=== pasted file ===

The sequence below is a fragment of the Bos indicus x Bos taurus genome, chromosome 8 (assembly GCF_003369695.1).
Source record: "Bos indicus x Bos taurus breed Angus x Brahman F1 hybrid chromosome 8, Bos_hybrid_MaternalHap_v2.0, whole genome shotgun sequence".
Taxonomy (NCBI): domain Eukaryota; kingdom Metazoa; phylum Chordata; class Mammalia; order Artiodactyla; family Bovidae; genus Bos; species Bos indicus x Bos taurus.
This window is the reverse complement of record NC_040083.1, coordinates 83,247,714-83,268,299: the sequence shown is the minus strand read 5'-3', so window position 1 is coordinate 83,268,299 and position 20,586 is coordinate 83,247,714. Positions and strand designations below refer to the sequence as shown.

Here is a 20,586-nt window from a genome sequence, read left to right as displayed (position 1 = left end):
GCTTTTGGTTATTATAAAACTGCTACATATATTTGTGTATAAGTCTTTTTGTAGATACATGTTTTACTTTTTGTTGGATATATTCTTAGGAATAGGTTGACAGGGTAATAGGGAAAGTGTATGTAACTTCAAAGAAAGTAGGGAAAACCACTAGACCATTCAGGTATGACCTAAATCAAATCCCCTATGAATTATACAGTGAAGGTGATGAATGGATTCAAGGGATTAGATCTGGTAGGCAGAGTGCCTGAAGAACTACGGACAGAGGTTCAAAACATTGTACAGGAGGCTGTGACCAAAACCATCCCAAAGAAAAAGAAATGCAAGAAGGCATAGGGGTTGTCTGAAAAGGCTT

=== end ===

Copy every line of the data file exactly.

The sequence below is a fragment of the Bos indicus x Bos taurus genome, chromosome 8 (assembly GCF_003369695.1).
Source record: "Bos indicus x Bos taurus breed Angus x Brahman F1 hybrid chromosome 8, Bos_hybrid_MaternalHap_v2.0, whole genome shotgun sequence".
Taxonomy (NCBI): domain Eukaryota; kingdom Metazoa; phylum Chordata; class Mammalia; order Artiodactyla; family Bovidae; genus Bos; species Bos indicus x Bos taurus.
This window is the reverse complement of record NC_040083.1, coordinates 83,247,714-83,268,299: the sequence shown is the minus strand read 5'-3', so window position 1 is coordinate 83,268,299 and position 20,586 is coordinate 83,247,714. Positions and strand designations below refer to the sequence as shown.

Here is a 20,586-nt window from a genome sequence, read left to right as displayed (position 1 = left end):
GCTTTTGGTTATTATAAAACTGCTACATATATTTGTGTATAAGTCTTTTTGTAGATACATGTTTTACTTTTTGTTGGATATATTCTTAGGAATAGGTTGACAGGGTAATAGGGAAAGTGTATGTAACTTCAAAGAAAGTAGGGAAAACCACTAGACCATTCAGGTATGACCTAAATCAAATCCCCTATGAATTATACAGTGAAGGTGATGAATGGATTCAAGGGATTAGATCTGGTAGGCAGAGTGCCTGAAGAACTACGGACAGAGGTTCAAAACATTGTACAGGAGGCTGTGACCAAAACCATCCCAAAGAAAAAGAAATGCAAGAAGGCATAGGGGTTGTCTGAAAAGGCTT